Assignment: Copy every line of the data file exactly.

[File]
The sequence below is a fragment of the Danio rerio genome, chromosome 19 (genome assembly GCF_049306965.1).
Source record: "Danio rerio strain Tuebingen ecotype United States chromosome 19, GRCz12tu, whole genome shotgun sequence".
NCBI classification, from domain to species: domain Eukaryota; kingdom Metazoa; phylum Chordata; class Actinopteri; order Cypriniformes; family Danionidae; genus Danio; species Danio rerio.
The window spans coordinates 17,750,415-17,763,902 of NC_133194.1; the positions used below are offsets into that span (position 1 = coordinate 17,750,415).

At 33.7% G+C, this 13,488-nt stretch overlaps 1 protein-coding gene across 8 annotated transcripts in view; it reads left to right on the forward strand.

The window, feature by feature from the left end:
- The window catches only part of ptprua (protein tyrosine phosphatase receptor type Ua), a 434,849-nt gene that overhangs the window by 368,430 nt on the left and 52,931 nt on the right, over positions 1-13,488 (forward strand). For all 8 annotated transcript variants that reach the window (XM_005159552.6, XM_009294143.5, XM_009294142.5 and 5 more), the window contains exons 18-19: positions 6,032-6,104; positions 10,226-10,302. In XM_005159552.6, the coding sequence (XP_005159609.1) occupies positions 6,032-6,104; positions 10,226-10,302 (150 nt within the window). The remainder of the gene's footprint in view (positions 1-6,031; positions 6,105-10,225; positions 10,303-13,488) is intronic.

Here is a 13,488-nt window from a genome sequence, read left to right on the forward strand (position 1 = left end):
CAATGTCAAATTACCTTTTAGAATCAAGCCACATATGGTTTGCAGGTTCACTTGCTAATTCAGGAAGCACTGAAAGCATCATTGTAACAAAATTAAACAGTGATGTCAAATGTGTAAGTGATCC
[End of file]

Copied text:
The sequence below is a fragment of the Danio rerio genome, chromosome 19 (genome assembly GCF_049306965.1).
Source record: "Danio rerio strain Tuebingen ecotype United States chromosome 19, GRCz12tu, whole genome shotgun sequence".
NCBI classification, from domain to species: domain Eukaryota; kingdom Metazoa; phylum Chordata; class Actinopteri; order Cypriniformes; family Danionidae; genus Danio; species Danio rerio.
The window spans coordinates 17,750,415-17,763,902 of NC_133194.1; the positions used below are offsets into that span (position 1 = coordinate 17,750,415).

At 33.7% G+C, this 13,488-nt stretch overlaps 1 protein-coding gene across 8 annotated transcripts in view; it reads left to right on the forward strand.

The window, feature by feature from the left end:
- The window catches only part of ptprua (protein tyrosine phosphatase receptor type Ua), a 434,849-nt gene that overhangs the window by 368,430 nt on the left and 52,931 nt on the right, over positions 1-13,488 (forward strand). For all 8 annotated transcript variants that reach the window (XM_005159552.6, XM_009294143.5, XM_009294142.5 and 5 more), the window contains exons 18-19: positions 6,032-6,104; positions 10,226-10,302. In XM_005159552.6, the coding sequence (XP_005159609.1) occupies positions 6,032-6,104; positions 10,226-10,302 (150 nt within the window). The remainder of the gene's footprint in view (positions 1-6,031; positions 6,105-10,225; positions 10,303-13,488) is intronic.

Here is a 13,488-nt window from a genome sequence, read left to right on the forward strand (position 1 = left end):
CAATGTCAAATTACCTTTTAGAATCAAGCCACATATGGTTTGCAGGTTCACTTGCTAATTCAGGAAGCACTGAAAGCATCATTGTAACAAAATTAAACAGTGATGTCAAATGTGTAAGTGATCC